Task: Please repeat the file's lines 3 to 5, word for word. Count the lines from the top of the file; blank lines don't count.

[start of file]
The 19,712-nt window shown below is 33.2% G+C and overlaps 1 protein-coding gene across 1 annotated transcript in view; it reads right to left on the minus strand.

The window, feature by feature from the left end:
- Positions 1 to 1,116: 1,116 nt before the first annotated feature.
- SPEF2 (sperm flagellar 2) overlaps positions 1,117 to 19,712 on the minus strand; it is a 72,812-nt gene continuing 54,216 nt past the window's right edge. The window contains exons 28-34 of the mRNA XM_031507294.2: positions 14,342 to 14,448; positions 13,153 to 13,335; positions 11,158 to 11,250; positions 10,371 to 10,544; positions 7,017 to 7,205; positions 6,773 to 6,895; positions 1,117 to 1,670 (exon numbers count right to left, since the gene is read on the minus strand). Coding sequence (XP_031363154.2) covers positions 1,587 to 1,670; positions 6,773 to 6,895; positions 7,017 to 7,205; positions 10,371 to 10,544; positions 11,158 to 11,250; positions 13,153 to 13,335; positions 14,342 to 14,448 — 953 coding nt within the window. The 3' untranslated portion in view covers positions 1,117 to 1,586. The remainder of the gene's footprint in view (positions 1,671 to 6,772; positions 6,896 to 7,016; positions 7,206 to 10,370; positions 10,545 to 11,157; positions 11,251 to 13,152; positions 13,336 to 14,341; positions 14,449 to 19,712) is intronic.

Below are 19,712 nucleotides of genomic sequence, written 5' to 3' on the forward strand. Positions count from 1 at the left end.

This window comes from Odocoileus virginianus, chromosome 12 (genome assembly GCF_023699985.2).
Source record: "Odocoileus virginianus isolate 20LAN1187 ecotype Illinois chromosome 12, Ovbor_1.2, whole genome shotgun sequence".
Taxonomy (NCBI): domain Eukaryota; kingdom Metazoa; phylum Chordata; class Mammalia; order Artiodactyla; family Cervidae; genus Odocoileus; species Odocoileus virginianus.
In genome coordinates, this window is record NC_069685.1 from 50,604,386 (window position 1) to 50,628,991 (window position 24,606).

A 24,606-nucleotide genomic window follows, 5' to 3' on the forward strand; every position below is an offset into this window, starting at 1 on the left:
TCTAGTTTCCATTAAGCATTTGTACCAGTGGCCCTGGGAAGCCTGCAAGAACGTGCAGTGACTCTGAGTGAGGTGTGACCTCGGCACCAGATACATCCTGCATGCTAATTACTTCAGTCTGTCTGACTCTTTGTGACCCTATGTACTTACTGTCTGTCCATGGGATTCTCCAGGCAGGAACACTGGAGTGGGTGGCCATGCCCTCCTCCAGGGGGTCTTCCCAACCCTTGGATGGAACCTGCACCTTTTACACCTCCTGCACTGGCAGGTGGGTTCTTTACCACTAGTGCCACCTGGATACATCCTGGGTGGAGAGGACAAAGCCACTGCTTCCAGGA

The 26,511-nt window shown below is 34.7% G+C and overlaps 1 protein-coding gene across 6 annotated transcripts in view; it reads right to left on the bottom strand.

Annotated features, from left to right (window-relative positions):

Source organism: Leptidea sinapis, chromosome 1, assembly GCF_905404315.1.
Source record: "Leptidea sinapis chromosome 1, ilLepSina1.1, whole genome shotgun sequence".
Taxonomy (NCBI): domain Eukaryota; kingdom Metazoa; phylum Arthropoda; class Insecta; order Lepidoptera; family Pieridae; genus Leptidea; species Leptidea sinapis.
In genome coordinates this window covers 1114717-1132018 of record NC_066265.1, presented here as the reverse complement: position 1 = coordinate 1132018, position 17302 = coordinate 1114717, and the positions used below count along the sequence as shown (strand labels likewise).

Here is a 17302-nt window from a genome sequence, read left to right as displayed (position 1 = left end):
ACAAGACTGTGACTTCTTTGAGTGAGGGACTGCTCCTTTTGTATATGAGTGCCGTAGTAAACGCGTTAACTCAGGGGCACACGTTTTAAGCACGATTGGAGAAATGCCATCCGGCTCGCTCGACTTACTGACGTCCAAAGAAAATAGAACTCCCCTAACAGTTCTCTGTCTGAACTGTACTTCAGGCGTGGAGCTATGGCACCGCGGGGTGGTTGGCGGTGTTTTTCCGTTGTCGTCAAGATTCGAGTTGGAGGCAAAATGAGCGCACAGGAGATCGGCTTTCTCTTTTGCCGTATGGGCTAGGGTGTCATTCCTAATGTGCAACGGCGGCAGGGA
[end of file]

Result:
- Positions 1 to 1,116: 1,116 nt before the first annotated feature.
- SPEF2 (sperm flagellar 2) overlaps positions 1,117 to 19,712 on the minus strand; it is a 72,812-nt gene continuing 54,216 nt past the window's right edge. The window contains exons 28-34 of the mRNA XM_031507294.2: positions 14,342 to 14,448; positions 13,153 to 13,335; positions 11,158 to 11,250; positions 10,371 to 10,544; positions 7,017 to 7,205; positions 6,773 to 6,895; positions 1,117 to 1,670 (exon numbers count right to left, since the gene is read on the minus strand). Coding sequence (XP_031363154.2) covers positions 1,587 to 1,670; positions 6,773 to 6,895; positions 7,017 to 7,205; positions 10,371 to 10,544; positions 11,158 to 11,250; positions 13,153 to 13,335; positions 14,342 to 14,448 — 953 coding nt within the window. The 3' untranslated portion in view covers positions 1,117 to 1,586. The remainder of the gene's footprint in view (positions 1,671 to 6,772; positions 6,896 to 7,016; positions 7,206 to 10,370; positions 10,545 to 11,157; positions 11,251 to 13,152; positions 13,336 to 14,341; positions 14,449 to 19,712) is intronic.

Below are 19,712 nucleotides of genomic sequence, written 5' to 3' on the forward strand. Positions count from 1 at the left end.